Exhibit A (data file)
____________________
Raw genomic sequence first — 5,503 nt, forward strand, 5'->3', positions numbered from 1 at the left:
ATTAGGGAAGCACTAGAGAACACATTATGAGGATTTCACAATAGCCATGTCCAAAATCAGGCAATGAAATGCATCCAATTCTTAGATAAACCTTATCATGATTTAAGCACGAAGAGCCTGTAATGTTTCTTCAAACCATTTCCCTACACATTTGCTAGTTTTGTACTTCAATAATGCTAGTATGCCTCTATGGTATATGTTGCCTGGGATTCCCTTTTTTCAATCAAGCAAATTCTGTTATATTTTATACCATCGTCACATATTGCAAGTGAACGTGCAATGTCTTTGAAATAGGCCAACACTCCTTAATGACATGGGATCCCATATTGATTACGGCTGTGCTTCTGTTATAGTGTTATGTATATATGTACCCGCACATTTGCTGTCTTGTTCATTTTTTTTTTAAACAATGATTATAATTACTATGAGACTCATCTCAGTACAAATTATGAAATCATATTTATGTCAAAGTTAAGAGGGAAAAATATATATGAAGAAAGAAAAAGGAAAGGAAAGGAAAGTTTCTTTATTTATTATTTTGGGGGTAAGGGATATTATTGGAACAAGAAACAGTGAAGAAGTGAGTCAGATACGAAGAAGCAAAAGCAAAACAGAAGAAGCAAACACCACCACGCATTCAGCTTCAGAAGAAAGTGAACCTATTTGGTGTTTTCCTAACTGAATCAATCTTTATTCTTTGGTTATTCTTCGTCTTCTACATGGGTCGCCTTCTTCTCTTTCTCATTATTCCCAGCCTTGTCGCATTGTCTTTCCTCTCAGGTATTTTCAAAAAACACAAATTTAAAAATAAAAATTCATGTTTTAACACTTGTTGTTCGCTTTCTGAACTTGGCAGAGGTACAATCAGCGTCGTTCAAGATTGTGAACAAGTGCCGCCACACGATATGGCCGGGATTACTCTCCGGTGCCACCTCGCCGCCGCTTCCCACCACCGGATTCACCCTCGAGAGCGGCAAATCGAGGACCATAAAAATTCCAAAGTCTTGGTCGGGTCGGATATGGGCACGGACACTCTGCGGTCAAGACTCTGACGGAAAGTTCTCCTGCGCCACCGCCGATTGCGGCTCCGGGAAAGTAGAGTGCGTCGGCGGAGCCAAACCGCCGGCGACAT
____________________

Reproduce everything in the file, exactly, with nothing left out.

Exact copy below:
Raw genomic sequence first — 5,503 nt, forward strand, 5'->3', positions numbered from 1 at the left:
ATTAGGGAAGCACTAGAGAACACATTATGAGGATTTCACAATAGCCATGTCCAAAATCAGGCAATGAAATGCATCCAATTCTTAGATAAACCTTATCATGATTTAAGCACGAAGAGCCTGTAATGTTTCTTCAAACCATTTCCCTACACATTTGCTAGTTTTGTACTTCAATAATGCTAGTATGCCTCTATGGTATATGTTGCCTGGGATTCCCTTTTTTCAATCAAGCAAATTCTGTTATATTTTATACCATCGTCACATATTGCAAGTGAACGTGCAATGTCTTTGAAATAGGCCAACACTCCTTAATGACATGGGATCCCATATTGATTACGGCTGTGCTTCTGTTATAGTGTTATGTATATATGTACCCGCACATTTGCTGTCTTGTTCATTTTTTTTTTAAACAATGATTATAATTACTATGAGACTCATCTCAGTACAAATTATGAAATCATATTTATGTCAAAGTTAAGAGGGAAAAATATATATGAAGAAAGAAAAAGGAAAGGAAAGGAAAGTTTCTTTATTTATTATTTTGGGGGTAAGGGATATTATTGGAACAAGAAACAGTGAAGAAGTGAGTCAGATACGAAGAAGCAAAAGCAAAACAGAAGAAGCAAACACCACCACGCATTCAGCTTCAGAAGAAAGTGAACCTATTTGGTGTTTTCCTAACTGAATCAATCTTTATTCTTTGGTTATTCTTCGTCTTCTACATGGGTCGCCTTCTTCTCTTTCTCATTATTCCCAGCCTTGTCGCATTGTCTTTCCTCTCAGGTATTTTCAAAAAACACAAATTTAAAAATAAAAATTCATGTTTTAACACTTGTTGTTCGCTTTCTGAACTTGGCAGAGGTACAATCAGCGTCGTTCAAGATTGTGAACAAGTGCCGCCACACGATATGGCCGGGATTACTCTCCGGTGCCACCTCGCCGCCGCTTCCCACCACCGGATTCACCCTCGAGAGCGGCAAATCGAGGACCATAAAAATTCCAAAGTCTTGGTCGGGTCGGATATGGGCACGGACACTCTGCGGTCAAGACTCTGACGGAAAGTTCTCCTGCGCCACCGCCGATTGCGGCTCCGGGAAAGTAGAGTGCGTCGGCGGAGCCAAACCGCCGGCGACAT